Campaigning against oppression is a legitimate thing. But it had to be done on responsible premises.

More recently, the LTTE leader Karikalan told a rehabilita­tion official that they are against food handouts because the people are becoming lazy. He said that people should get back to their villages. His reasons are understandable. We have hardly met a refugee who is not anxious to return to work. When people have no hope and no prospect of ever returning to their homes and leading normal lives, they tend to become professional refugees when this situation is prolonged. How can the Tigers expect vulnerable people to return to their villages when they persist in a policy of killing Muslims? This also explains their perverse military strategy. By attacking Muslims and using Tamil‑Muslim enmity for mobilisation, the Tigers also brought about the large scale displacement of Tamils, causing themselves problems in mobility. This would not have arisen if good relations between Tamils and Muslims had been a part of their political approach.  [Top]

4.10 A postscript:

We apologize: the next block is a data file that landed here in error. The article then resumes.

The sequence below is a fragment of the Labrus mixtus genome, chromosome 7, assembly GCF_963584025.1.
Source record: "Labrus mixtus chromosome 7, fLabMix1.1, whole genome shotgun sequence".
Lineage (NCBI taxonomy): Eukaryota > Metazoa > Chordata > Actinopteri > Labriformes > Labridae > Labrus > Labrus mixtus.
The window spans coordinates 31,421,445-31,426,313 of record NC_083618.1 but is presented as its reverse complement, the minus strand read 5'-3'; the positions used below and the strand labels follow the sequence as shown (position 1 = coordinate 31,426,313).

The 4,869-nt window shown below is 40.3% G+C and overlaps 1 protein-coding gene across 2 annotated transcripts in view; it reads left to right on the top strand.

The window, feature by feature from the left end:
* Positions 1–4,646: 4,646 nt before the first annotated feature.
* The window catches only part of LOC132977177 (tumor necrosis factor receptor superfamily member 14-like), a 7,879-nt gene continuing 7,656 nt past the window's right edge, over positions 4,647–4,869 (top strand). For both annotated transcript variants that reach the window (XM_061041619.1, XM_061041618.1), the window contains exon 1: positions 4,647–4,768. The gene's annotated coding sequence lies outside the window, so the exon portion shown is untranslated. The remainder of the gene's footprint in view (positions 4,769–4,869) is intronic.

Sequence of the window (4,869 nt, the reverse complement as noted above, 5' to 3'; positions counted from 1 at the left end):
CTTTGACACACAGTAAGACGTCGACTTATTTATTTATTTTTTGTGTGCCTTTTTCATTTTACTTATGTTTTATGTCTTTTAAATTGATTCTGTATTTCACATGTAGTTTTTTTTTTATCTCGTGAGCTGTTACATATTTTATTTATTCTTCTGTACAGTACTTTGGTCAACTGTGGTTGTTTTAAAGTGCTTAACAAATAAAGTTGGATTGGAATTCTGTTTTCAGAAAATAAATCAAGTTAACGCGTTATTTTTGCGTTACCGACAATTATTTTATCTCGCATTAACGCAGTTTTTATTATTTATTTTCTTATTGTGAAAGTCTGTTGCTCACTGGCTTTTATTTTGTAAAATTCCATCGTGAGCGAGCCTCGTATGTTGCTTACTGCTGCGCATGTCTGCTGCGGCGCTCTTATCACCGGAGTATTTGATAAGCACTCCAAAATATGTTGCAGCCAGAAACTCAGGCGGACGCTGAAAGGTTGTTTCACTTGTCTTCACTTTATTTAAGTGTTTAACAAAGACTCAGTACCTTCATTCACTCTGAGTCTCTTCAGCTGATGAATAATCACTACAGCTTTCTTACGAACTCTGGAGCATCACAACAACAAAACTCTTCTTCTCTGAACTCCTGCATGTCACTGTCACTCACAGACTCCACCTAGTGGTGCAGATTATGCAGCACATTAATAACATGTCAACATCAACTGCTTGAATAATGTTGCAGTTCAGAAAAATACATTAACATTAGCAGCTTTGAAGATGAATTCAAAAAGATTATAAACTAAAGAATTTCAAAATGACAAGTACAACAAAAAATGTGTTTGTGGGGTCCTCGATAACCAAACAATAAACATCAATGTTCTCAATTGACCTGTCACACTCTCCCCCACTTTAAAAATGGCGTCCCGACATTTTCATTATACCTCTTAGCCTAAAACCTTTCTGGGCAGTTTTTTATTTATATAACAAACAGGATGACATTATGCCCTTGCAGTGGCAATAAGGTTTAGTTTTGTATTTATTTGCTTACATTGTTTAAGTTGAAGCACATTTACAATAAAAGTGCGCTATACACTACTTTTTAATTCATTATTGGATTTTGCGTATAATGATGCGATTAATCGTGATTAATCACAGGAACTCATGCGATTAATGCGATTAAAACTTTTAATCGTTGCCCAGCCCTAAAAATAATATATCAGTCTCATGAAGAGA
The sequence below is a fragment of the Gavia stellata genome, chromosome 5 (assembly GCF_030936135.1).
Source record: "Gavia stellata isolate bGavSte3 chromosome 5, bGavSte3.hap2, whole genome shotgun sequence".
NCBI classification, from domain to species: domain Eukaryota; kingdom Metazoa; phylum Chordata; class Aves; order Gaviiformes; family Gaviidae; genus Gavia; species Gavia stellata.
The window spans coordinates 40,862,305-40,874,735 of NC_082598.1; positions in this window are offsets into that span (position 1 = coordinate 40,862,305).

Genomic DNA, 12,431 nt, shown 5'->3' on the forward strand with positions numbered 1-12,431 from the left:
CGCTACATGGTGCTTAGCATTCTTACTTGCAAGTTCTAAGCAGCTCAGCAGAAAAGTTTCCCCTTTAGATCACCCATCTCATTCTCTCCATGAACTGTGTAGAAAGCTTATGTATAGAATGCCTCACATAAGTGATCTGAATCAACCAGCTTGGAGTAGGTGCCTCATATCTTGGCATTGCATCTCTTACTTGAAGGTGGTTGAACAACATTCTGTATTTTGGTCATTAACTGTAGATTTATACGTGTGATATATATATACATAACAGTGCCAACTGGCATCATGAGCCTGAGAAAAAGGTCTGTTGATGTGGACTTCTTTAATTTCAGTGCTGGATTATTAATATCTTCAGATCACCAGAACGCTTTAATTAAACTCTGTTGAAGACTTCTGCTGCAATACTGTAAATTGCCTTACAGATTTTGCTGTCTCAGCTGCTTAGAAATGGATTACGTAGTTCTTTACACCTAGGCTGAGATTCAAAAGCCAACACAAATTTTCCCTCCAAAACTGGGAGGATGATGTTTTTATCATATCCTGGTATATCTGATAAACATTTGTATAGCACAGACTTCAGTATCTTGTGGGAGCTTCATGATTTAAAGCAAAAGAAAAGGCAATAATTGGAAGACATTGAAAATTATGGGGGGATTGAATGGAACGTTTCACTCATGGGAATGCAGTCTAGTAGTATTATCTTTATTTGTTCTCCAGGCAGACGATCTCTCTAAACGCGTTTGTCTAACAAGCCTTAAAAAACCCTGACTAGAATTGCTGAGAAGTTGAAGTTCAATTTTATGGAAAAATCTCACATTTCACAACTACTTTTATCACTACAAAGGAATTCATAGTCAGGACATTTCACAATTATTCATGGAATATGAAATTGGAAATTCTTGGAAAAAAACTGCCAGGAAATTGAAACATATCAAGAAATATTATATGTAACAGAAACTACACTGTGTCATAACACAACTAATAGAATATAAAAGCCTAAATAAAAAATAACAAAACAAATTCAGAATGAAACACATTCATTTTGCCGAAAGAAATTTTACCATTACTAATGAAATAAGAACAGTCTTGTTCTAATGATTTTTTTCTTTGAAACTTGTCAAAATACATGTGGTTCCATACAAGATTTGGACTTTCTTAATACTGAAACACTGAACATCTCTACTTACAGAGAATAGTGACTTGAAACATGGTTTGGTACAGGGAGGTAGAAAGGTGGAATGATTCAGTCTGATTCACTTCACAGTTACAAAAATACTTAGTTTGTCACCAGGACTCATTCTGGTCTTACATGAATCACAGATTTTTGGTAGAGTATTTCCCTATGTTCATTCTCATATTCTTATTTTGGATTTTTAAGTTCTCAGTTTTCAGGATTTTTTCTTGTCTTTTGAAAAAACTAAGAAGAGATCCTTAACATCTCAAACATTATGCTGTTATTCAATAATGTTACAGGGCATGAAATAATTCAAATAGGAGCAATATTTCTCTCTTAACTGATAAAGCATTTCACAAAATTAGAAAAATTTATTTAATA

A number of staff members from the Eastern University felt so dejected that they felt reluctant to talk about their experience. The twisted propaganda about the whole affair was so strong, that a young lecturer sounded as though he would never be believed. For those who had worked hard and shoul­dered much responsibility, the closure of the camp delivered such a blow as to drive them towards apathy and resignation. In compa­rison with the detailed information they had at their finger tips covering their period of activity, they are dimly aware of events in their region since then. One could now hardly find anything in the East that can be called an information centre. People have very vague impressions of what happens outside their town or village. What is the good of knowing when the liberators do not welcome those who care?